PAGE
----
I’m blogging as I’m reading Dr. Rixa Freeze’s “Born Free” doctoral thesis — breaking up the different thoughts into workable posts. I know I have a tendency to talk/write a lot, so if I put all of my thoughts on the dissertation into one post, it would be very long indeed!
On the 158th page of the pdf (144 of the document), she uses the term “constellation of values” to describe the group of values or beliefs or parenting choices that often accompany unassisted birth; and I might add, often accompany home birth or natural (that is, drug-free) birth. From her paper:
Philip D. Holley and Dennis Brewster studied the value and belief systems of people who chose unassisted birth. They found that a “substantial yet selective dissatisfaction with medicine and science, education, government, consumerism, and popular culture.” These families also shared a “deep spirituality, a strong commitment to family and children, and some commitment to nature and tradition.” These two factors have led to a “constellation of values which promotes a core set of six beliefs, specifically unassisted home birth, home schooling, attachment parenting, extended breast feeding, non-vaccination, and non-circumcision as well as selected peripheral beliefs.”
From the footnote at the bottom of the page:
Holley and Brewster first used this phrase when they presented their paper in 1998. I had begun using the
same phrase before I discovered their research into RIF [Re-Invented Family]. I like the imagery of the word “constellation” — it implies a clustering of values that are interconnected, yet independent enough that the absence of one or two would not significantly change the overall contour of the behavior.
Reading that term sparked something in me. It’s just perfect to describe the phenomenon. I had previously tried to find words to describe my thoughts, and never felt like I had done so adequately — that I was lacking something… or in trying to fully comprehend what I was thinking, was going overboard. But that little phrase is a perfect summation: constellation of values. Most of the people on the various email lists I’m on certainly share these same beliefs — although not all may practice their “ideals”, due to extenuating circumstances.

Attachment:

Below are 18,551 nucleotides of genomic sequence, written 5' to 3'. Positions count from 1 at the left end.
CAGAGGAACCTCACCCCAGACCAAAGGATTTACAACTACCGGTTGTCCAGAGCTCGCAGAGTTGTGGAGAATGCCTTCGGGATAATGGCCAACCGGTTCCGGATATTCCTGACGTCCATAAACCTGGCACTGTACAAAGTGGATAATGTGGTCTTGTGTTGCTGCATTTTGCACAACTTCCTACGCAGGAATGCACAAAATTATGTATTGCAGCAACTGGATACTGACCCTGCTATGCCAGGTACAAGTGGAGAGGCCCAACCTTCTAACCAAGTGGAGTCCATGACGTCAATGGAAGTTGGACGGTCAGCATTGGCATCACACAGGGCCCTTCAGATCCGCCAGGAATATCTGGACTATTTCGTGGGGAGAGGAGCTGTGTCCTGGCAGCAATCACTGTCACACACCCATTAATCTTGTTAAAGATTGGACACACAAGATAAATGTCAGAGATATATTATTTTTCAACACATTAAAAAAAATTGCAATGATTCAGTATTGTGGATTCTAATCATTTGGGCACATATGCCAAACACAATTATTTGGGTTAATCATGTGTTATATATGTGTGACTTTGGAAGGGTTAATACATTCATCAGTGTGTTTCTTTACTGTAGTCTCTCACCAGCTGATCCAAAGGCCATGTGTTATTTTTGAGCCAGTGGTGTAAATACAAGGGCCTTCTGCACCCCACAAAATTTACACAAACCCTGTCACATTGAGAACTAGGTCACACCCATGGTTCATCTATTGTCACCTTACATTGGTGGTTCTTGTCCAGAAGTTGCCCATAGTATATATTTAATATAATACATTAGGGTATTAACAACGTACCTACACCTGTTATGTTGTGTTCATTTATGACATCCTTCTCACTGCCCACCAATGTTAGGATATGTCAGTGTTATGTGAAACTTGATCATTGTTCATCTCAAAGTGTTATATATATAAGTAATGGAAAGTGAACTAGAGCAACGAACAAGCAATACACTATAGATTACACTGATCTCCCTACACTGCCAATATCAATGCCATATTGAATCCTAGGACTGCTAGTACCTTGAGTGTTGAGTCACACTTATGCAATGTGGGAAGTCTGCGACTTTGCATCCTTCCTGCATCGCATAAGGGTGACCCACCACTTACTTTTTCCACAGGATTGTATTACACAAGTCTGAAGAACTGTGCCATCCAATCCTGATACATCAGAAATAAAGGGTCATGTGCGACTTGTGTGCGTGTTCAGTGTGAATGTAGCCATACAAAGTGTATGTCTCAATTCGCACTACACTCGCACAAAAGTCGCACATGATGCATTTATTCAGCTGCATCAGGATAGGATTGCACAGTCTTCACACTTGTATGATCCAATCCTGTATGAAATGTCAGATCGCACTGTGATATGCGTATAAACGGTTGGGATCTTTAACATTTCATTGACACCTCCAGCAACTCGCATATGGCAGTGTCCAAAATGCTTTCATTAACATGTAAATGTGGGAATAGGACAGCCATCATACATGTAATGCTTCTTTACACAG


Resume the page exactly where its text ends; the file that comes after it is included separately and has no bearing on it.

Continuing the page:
In addition to the “core values,” the “peripheral values” are described as follows (on the following page):
In addition to the main six beliefs, Holley and Brewster also identified peripheral beliefs that some, but not all, adopted. Some of these beliefs affected daily home life, including vegetarianism or other dietary restrictions, cloth diapering, not owning televisions, rarely or never hiring babysitters, practicing gentle discipline, and running home-based businesses. Other peripheral beliefs included alternative medicine and natural family planning, if birth control was used at all.
I’d love to hear your comments on these topics — do you practice any of these things? why or why not? Do you sympathize with them, but don’t do them yourself? Are you strongly committed to some or all of these? Do you find yourself agreeing with most of them, but oppose one or more aspects of these values? (Page 160 of the pdf has all of these values listed in a chart.)
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